New Order documentary Decades gets a rare public outing at Liverpool’s British Music Exhibition and Getintothis’ Banjo reflects on just how singular a band they are.
New Order are a special band. The fact that they survived their own origin story is impressive enough, but for them to then go on and become one of the most important and influential bands of their era is little short of astonishing.
It also marks them out as gifted and determined people. To rise from the ashes in such style is, I think, unprecedented in modern music. They made some of the best music the 80s and 90s saw, combining human soul and machine-based dance music.
They have had more than their fair share of hard times but have come out of these happy and comfortable in their middle age. As every New Order fan will surely know, they are now without key member Peter Hook, whose bass lines defined their sound, adding a human heart to their electronic pulse.
But again, they have not just survived, they have thrived. Their last album, Music Complete, is one of their very finest, proving that New Order are a band you should never write off. In 2017, New Order set themselves another challenge; to perform without their trusty emulators, loops and computer driven keyboards, replacing these with a ‘synth orchestra’ of 10 people who would play all of these sections live.
At this stage in their career, New Order could be forgiven for kicking back a little and taking their greatest hits set out on the road for the rest of their career. But New Order didn’t become New Order by choosing the easy path. Decades is the story of the synth orchestra gigs that took place in Manchester, Vienna and Turin, with superbly shot live footage and interviews with those involved, including all members of New Order, the synth orchestra members and the artist behind the show Liam Gillick.
Tonight, Decades is being shown at the British Music Exhibition in Liverpool’s Cunard Building.
Dave Haslam introduces the film by telling us of his experiences with New Order and Joy Division. He points out that, although both bands are now hugely celebrated, it was not always like this. Ian Curtis’ death may have been a huge, crushing blow to Joy Division’s early fans and has since become part of his enduring legend, but at the time it was barely mentioned away from the music weeklies.
It was not important enough at the time to make national news and even his local newspaper the Manchester Evening news only devoted three paragraphs to his suicide, and even then they spelt his name wrong.
It is perhaps no wonder that New Order were known for being sullen.
One of the things that comes across in the documentary is how happy and open the band are these days. Their early interviews were known for being awkward, with the band usually recalcitrant and uncommunicative. Steven Morris shows himself to be a natural comedian and even Bernard Sumner is in smiling and happy form throughout.
In his introduction, Haslam tells us that the cause of this contentment is the fact that Peter Hook is no longer in the band. Not that this is intended as a slight against Hook, he explains, just that when two people who are opposites of each other are forced into working together in such close proximity it can make things difficult.
Thursday night was all about @neworder ☆ @thebme in Liverpool….A screening of Decades, the New Order documentary (which is ace!) and a top introduction from @Mr_Dave_Haslam ☆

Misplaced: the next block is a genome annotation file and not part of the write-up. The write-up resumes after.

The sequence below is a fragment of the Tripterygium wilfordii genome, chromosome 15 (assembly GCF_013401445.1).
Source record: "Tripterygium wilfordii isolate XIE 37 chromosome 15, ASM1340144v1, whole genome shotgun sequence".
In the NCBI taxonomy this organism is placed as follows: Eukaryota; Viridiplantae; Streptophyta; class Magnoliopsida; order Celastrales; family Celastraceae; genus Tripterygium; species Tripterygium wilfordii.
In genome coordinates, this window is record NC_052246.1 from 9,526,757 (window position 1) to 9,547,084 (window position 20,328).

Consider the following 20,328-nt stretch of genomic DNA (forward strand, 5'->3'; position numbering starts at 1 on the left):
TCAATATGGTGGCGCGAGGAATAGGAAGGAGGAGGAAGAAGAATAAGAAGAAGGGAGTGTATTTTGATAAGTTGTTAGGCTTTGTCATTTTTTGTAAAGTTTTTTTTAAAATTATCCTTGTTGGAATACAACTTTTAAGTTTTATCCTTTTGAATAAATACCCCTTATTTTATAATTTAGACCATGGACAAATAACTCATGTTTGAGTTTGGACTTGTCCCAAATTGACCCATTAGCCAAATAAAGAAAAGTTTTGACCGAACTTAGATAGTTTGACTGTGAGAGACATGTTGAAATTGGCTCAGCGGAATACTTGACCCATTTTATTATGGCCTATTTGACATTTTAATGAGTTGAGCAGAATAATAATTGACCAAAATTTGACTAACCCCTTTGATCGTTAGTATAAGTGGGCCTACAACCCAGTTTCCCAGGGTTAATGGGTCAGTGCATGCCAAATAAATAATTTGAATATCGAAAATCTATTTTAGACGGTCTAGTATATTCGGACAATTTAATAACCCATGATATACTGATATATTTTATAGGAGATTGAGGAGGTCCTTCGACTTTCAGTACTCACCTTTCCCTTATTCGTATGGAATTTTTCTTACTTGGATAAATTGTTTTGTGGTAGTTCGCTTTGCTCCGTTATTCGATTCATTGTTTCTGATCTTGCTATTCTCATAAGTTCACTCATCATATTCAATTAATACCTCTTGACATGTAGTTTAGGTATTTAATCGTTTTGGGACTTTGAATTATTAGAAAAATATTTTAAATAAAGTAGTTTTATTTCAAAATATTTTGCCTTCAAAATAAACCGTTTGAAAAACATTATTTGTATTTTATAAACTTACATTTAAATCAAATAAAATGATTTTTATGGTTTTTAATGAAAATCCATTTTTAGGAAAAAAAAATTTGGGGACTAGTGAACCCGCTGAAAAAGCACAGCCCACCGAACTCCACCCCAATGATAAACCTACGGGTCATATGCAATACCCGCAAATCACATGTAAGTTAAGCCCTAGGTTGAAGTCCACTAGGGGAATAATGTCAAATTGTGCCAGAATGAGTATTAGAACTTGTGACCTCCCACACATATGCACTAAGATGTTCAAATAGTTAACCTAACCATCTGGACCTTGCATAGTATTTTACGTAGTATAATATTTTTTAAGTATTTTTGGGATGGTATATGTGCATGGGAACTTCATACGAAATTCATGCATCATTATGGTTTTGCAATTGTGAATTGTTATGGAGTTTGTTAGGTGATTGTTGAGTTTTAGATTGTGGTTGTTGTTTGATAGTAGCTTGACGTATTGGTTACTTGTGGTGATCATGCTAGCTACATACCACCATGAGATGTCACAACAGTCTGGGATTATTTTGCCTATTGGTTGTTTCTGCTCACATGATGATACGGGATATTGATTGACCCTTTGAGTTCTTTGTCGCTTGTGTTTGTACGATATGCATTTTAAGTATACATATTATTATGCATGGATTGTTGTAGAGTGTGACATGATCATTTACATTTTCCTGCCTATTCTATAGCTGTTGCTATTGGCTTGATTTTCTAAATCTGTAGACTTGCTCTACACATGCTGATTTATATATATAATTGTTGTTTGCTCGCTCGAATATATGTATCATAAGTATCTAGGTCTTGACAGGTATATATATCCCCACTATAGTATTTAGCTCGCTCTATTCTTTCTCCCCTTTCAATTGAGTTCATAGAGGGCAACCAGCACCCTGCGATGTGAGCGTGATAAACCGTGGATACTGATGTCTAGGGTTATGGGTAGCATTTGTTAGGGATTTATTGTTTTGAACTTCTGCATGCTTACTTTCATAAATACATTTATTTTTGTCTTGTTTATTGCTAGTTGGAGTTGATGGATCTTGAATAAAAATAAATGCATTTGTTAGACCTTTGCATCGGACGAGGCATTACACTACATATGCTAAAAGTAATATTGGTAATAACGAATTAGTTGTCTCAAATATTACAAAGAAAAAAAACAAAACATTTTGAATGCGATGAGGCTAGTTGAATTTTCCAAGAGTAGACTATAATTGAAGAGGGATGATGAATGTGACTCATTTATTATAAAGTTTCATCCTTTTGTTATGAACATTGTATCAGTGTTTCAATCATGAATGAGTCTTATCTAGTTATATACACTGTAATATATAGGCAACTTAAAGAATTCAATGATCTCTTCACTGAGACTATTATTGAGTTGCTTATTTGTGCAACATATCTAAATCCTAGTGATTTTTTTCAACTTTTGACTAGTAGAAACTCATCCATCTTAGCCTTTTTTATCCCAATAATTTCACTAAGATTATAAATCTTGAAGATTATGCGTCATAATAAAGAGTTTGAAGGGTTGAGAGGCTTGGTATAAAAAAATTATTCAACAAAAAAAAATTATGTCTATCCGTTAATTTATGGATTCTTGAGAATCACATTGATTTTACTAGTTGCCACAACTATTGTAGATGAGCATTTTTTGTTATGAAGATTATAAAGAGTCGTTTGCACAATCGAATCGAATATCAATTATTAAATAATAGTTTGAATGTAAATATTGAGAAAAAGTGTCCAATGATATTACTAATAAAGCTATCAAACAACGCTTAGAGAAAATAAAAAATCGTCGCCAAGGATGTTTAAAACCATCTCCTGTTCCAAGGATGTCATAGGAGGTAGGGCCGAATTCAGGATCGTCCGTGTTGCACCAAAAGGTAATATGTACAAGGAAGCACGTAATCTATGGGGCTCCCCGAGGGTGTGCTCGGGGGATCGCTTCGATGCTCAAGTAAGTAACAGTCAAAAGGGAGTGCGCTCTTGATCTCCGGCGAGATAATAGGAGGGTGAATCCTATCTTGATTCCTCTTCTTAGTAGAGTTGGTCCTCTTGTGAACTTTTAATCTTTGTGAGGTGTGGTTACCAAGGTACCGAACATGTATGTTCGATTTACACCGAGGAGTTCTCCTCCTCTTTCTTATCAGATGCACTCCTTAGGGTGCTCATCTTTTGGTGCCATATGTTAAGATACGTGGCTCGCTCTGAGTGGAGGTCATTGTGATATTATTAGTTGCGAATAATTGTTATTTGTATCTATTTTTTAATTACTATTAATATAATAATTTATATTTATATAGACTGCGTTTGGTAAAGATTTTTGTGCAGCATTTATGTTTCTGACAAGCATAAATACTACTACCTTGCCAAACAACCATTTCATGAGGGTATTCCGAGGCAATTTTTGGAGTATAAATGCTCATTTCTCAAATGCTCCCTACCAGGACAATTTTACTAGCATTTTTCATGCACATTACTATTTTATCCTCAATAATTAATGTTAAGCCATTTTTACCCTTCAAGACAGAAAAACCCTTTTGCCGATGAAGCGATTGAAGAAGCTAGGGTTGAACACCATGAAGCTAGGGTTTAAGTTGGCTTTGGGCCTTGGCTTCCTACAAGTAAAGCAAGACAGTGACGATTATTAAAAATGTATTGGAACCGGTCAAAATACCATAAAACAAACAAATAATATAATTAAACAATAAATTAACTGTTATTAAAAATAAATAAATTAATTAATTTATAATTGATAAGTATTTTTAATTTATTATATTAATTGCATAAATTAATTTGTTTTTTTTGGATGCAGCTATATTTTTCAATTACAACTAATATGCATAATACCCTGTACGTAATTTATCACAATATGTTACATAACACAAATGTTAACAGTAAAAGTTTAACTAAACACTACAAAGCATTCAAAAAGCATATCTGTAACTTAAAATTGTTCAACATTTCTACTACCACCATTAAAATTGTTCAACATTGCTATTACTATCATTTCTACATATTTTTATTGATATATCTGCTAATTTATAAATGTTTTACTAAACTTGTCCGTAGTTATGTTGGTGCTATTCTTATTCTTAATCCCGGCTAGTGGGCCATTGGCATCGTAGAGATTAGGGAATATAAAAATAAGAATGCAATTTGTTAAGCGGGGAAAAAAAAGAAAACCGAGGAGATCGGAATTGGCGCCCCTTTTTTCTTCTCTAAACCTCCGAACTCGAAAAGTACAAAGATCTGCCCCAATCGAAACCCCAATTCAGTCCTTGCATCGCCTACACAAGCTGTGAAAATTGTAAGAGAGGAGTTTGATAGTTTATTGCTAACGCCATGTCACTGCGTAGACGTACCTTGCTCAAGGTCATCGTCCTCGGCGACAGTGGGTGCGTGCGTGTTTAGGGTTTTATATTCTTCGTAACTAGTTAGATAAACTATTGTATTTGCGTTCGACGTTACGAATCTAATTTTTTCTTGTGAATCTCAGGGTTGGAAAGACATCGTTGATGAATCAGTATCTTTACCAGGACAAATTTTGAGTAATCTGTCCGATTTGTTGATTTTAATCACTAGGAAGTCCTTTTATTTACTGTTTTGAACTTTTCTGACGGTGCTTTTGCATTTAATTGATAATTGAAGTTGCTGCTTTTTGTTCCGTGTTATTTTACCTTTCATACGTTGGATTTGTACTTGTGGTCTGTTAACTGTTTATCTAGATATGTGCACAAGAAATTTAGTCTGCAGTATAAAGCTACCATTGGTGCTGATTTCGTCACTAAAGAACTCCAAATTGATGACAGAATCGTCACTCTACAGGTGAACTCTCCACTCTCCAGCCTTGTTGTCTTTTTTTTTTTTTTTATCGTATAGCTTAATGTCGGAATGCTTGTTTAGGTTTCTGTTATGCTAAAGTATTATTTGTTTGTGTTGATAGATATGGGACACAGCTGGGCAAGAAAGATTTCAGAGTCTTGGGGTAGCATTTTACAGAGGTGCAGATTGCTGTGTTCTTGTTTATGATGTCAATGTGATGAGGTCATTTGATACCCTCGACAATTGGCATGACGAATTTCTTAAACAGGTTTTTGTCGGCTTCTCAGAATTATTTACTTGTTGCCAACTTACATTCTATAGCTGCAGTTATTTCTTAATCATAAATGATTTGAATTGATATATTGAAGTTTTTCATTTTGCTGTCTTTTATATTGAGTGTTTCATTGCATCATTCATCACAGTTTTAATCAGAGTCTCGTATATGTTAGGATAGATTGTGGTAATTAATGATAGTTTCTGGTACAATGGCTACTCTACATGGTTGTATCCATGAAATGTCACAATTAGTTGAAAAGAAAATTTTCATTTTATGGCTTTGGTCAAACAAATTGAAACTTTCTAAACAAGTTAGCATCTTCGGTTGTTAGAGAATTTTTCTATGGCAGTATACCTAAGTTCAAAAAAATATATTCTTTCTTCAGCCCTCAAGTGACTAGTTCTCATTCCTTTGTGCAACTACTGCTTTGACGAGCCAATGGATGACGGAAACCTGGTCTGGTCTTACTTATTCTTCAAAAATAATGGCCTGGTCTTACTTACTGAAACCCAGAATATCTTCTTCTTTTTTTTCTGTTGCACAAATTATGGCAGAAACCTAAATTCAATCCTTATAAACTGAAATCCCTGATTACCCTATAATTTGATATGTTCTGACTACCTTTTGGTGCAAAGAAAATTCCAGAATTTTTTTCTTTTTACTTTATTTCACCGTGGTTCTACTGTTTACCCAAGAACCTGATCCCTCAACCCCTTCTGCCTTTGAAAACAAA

All Photos ©️ Sal_GigJunkie pic.twitter.com/6B9w0bWfkI
— Sal_GigJunkie (@Sal_GigJunkie) March 23, 2019
When we are young we perhaps gravitate to people we want to be like. For introverts, this can mean befriending more outgoing life and soul types, while the more overt characters may be impressed by others’ calm approach to things. In New Order, this seems to have grown into a relationship where one person wants to permanently be on stage or on the road while the other wants to spend his time in the studio, tinkering with technology.
It seems New Order’s biggest strengths also contained the seeds of their potential destruction. At one point in the documentary, Sumner looks heavenwards, offering a mock prayer that all their bad times are now behind them and they are allowed to be happy.
The songs that are shown here sound re-energised by the addition of the extra musicians. The first song featured, Plastic, sounds huge and has become a wall of sound and it is impossible to stay still when it is played, even while sat down watching it on screen.
The stage setup is stunning. The synth orchestra members are in two rows of boxes behind the band, with each module fitted with blinds that are open and closed throughout the show. They are all clearly made up to be a part of it, dancing away in their cubicles, making the most of being on stage with New Order.
Wisely, Decades switches between live performance, interviews and fly on the wall style documentary scenes, which prevents any from suffering from documentary fatigue. The set, and film, reach an emotional end with Joy Division’s Decades, which the film draws its title from. An emotional song under any circumstances, its lyrics are made more poignant by their author’s absence. It is a fitting end to what look like a spectacular run of concerts.
Where New Order will go next is anyone’s guess. They are adept at being difficult to second guess, but looking at their track record so far, we can assume it will be something different. And something beautiful.
Share in the creation of a collaboration unknowling decades in the making.
— New Order (@neworder) September 22, 2018